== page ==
CBA Updates: Hard Slotting and Type A Compensation

Jayson Stark has some updates on the latest Collective Bargaining Agreement talks between the owners and the union.  The topics that are relevant to the Pittsburgh Pirates:

-The owners, led by Bud Selig, are still demanding hard slotting in the draft.  The union is holding firm in resisting that.  I’ve written before that hard slotting is bad for the Pirates.  All you need to do is look at how they’ve approached the draft over the last four years to see this.  Hopefully Selig drops the hard slotting.

-The union is looking to change the free agent compensation system for Type A free agents.  Currently a team must give up a draft pick if they sign a Type A free agent.  In turn, that lowers the value of free agents on the open market.  Take Ramon Hernandez, for example.  He’s a Type A free agent, and would be a good fit for the Pirates.  However, the Pirates would have to give up their second round pick, which might prevent them from pursuing Hernandez.  In turn, that lowers the money that Hernandez could potentially receive by limiting the amount of teams that could pursue him.

-Stark mentions that the owners are willing to make the concession for Type A free agents in exchange for hard slotting.  If I had a choice for the Pirates, I’d rather have Type A compensation with no hard slotting.  Hard slotting will hurt a team like the Pirates more than Type A compensation.

News and Notes

  • I hope for no changes.  Compensation has hardly kept player salaries down.  The data shows an upward trend for almost all players.  While the Pirates may not bid on a player because of the compensation rules, there are always enough teams bidding.  There are, of course exceptions, but that is all they are.  It only takes two teams to create a market.  Scott Boras has shown he can create a market with only one team.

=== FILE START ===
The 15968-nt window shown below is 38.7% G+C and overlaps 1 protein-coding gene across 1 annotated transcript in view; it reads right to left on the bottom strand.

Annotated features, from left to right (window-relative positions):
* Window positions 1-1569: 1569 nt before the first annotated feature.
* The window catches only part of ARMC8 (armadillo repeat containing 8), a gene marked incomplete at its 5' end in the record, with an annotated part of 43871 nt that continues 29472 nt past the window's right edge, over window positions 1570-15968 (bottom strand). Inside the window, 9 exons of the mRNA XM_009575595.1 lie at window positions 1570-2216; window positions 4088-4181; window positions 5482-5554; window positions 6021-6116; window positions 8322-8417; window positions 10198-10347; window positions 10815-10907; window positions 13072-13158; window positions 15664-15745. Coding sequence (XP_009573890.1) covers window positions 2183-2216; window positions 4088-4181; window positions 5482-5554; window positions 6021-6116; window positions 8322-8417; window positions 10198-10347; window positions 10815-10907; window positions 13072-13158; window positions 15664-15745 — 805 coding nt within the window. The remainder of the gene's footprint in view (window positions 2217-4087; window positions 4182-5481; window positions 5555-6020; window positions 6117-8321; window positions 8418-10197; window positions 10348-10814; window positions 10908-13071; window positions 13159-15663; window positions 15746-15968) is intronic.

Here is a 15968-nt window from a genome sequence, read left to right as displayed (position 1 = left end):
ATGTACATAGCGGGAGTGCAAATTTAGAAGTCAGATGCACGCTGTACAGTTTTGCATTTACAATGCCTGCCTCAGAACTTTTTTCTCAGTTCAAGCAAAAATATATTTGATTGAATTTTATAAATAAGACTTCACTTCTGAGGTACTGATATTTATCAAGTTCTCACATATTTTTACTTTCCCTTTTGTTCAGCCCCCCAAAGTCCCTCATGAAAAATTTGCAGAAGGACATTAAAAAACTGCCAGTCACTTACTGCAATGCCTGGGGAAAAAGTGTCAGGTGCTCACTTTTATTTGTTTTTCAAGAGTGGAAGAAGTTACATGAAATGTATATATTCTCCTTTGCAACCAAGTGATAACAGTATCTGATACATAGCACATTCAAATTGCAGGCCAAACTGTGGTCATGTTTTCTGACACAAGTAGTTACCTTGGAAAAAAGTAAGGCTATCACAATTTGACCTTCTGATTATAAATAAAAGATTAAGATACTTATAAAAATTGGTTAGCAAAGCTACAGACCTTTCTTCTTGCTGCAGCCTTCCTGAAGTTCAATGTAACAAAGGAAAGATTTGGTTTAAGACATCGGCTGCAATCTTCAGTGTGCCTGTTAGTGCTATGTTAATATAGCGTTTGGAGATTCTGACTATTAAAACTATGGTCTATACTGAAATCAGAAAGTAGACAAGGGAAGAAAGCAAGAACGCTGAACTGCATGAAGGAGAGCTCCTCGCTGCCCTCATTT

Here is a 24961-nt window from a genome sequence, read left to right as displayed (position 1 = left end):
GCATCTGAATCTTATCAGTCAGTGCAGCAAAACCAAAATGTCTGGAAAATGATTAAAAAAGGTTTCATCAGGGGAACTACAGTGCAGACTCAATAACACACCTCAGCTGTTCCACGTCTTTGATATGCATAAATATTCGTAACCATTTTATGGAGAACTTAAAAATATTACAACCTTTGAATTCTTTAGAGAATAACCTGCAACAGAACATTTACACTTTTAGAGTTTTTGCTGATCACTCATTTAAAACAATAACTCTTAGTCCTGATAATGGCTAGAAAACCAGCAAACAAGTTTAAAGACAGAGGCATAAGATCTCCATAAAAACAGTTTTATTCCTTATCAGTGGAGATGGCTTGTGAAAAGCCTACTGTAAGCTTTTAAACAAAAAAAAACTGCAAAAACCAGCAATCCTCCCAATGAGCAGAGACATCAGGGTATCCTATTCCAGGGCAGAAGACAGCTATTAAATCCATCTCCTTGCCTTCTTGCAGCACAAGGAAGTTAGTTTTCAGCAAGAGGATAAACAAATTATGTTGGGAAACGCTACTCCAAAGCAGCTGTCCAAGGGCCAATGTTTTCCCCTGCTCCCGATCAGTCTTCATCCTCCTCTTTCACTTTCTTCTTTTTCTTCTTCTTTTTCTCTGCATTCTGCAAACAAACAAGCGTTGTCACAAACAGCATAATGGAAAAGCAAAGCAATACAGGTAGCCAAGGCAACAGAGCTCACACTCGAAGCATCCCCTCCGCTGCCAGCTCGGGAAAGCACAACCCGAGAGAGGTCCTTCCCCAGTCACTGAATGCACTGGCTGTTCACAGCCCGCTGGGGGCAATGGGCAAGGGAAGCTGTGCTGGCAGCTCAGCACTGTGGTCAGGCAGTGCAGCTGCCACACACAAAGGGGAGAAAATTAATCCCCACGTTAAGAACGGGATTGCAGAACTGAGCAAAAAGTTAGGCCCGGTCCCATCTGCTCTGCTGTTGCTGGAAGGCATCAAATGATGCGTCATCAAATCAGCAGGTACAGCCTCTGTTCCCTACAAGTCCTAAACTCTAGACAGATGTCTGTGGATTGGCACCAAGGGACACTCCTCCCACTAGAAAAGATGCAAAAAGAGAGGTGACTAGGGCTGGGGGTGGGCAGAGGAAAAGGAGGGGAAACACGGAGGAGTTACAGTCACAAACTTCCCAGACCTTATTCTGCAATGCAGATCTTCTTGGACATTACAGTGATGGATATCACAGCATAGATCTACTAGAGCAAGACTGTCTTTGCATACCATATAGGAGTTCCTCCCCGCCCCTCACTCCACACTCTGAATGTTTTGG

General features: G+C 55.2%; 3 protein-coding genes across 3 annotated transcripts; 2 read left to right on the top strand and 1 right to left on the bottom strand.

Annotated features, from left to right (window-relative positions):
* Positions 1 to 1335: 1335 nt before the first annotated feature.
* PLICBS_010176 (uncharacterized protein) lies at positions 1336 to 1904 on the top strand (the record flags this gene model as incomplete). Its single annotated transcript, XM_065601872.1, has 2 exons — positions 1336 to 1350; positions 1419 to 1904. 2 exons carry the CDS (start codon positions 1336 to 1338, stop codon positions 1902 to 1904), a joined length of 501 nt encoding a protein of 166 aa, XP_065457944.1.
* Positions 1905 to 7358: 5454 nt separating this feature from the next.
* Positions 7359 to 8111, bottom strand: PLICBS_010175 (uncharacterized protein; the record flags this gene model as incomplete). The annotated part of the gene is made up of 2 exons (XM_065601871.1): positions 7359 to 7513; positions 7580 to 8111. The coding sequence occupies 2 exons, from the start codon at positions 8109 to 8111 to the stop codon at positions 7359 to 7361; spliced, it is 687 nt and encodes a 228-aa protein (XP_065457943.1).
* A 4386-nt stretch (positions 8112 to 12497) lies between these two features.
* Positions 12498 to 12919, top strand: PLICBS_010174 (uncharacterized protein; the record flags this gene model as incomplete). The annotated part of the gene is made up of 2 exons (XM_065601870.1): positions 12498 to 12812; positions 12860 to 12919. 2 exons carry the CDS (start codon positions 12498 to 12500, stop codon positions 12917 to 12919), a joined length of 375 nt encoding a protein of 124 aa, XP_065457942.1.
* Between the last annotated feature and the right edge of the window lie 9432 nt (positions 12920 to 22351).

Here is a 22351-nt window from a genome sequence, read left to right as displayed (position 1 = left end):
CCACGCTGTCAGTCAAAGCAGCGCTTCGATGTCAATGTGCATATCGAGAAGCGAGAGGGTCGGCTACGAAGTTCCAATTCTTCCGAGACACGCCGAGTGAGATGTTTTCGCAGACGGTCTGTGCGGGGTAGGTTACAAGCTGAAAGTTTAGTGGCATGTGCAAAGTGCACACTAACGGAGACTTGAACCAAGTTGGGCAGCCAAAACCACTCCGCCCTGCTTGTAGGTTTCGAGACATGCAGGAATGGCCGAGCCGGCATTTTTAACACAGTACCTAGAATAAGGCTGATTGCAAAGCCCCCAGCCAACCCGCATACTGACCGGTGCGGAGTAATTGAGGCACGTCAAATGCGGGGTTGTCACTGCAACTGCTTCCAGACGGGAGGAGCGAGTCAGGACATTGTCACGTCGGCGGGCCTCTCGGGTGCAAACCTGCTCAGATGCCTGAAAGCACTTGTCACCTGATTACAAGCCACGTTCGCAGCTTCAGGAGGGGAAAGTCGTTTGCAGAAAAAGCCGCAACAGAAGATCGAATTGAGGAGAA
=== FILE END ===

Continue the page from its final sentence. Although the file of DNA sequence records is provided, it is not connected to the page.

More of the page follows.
The second part of compensation, the first being Bud’s failed attempt to hold down salaries, to give losing teams (think small markets) something in return.  This is an area where the Pirates have failed to capitalize (for many reasons).  I think the Rays has 10 or 11 additional picks this year.  That is a huge advantages for a small market team.  One of the reasons that Rizzo traded for Gomez was to get the compensation pick, although I think that failed.  But imagine if the Pirates are contending and they can pick up a possible type A free agent at the trade deadline.  They give up players but they get a player then need for the pennant run and two picks when he walks.  Its a win/win for the Pirates.  I do not want to see the compensation rules changed.

    I agree with Tim on the hard slot.  That does nothing but hurt the Pirates.  In terms of the operation budget and revenues, the money saved through a hard slot is minimal.  The harm it causes the Pirates, losing the ability to get players like Bell and Allie who slip to later rounds, is much greater than any savings benefit.  

    I don’t want either rule changed.

  • I’d rather have Type A compensation with no hard slotting. Hard slotting will hurt a team like the Pirates more than Type A compensation.

    I agree, but if hard slotting does happen, it won’t necessarily be hard slotting for the Pirates, the player can always refuse to take the slot and go back in the draft, can’t he?

    • If there was hard slotting, the only way a player could get more money is if he re-entered the draft and got a higher draft slot the next time around.

      • Would it not seem likely that if Hard slotting happened that they would rewrite some of the rules that go with it, and those rewrites could concern something like reentry?